Photo by THE ASSOCIATED PRESS Security forces stands guard outside the site of a restaurant attacked in Ouagadougou, Burkina Faso, Monday. The death toll is still rising and authorities said many of the victims were children dining with their families on Sunday night.

One of 2 Canadians killed in Burkina Faso identified

OTTAWA — Global Affairs Canada has identified one of the two Canadians killed in a suspected extremist attack in Burkina Faso as Tammy Chen of Ontario.

The name of the other Canadian was not released Monday.

The incident happened late Sunday when suspected Islamic extremists opened fire at a Turkish restaurant in the country’s capital, killing 18 people in all.

Earlier on Monday, Foreign Affairs Minister Chrystia Freeland confirmed the deaths of the two Canadians.

“It is with very great sorrow that I can confirm the deaths of two Canadians in yesterday’s attack in Burkina Faso,” Freeland said.

“The heartfelt condolences of our government go out to the loved ones of those targeted and the victims of this tragic attack. Canadian consular officials are working hard to provide assistance to their loved ones.”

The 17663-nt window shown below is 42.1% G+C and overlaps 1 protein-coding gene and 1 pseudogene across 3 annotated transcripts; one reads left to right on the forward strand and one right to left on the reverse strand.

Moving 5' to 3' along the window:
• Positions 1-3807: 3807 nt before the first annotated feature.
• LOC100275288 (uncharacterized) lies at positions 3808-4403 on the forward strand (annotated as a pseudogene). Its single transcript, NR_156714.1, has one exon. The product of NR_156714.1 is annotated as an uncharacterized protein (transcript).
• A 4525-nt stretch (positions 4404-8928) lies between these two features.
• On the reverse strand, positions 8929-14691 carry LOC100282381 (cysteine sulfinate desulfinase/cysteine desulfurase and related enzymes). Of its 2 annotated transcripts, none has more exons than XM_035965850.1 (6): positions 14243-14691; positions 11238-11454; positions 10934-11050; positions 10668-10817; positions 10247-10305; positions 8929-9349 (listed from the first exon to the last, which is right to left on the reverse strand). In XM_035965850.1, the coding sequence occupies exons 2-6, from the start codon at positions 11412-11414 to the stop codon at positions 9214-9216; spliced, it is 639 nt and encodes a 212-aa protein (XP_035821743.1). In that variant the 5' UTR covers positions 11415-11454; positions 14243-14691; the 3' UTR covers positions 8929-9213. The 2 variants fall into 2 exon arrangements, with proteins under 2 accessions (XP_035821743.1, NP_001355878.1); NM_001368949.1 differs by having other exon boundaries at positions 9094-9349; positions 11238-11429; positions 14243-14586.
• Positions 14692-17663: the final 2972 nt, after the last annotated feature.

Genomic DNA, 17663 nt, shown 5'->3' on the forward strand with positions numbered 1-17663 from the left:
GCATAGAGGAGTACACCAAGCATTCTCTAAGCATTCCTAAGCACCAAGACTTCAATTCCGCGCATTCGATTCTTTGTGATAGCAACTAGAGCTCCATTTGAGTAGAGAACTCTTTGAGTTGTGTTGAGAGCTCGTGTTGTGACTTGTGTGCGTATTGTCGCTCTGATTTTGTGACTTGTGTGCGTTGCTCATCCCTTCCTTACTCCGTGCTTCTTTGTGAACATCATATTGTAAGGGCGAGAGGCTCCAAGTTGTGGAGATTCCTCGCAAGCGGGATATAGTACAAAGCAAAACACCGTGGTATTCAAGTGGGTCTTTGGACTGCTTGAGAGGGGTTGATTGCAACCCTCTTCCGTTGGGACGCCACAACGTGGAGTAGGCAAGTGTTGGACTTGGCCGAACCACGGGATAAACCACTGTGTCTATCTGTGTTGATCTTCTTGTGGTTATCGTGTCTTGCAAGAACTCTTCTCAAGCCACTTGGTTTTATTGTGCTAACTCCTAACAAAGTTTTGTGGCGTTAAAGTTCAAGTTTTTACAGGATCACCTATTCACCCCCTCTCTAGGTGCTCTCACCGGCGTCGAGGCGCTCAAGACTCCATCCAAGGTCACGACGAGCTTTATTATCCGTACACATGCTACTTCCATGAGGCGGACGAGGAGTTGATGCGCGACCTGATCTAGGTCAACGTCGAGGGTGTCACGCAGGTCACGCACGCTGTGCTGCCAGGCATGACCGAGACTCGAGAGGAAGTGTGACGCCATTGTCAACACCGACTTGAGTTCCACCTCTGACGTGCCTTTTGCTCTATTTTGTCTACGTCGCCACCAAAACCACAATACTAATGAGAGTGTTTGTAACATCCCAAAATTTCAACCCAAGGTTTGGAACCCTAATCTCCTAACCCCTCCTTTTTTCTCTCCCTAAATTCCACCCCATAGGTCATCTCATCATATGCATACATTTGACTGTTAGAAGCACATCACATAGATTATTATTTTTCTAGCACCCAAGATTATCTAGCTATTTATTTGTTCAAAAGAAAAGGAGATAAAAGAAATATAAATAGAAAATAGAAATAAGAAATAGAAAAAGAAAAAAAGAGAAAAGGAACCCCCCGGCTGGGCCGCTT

Local authorities say other foreigners killed include two Kuwaitis and one person each from France, Senegal, Nigeria, Lebanon and Turkey.

Several Burkina Faso citizens were also killed and authorities said other victims had not yet been identified.

There was no immediate claim of responsibility for the violence, which continued into the early hours Monday.

At least three members of Burkina Faso’s security forces were wounded during the assault, said Capt. Guy Ye, spokesman of the security forces.

The assailants arrived at the restaurant on motorcycles and then began shooting randomly at the crowds dining Sunday evening, he said. Security forces arrived at the scene with armoured vehicles after reports of shots fired near Aziz Istanbul.

The attack brought back painful memories of the January 2016 attack at another cafe that left 30 people dead.

Burkina Faso, a landlocked nation in West Africa, is one of the poorest countries in the world. It shares a northern border with Mali, which has long battled Islamic extremists.

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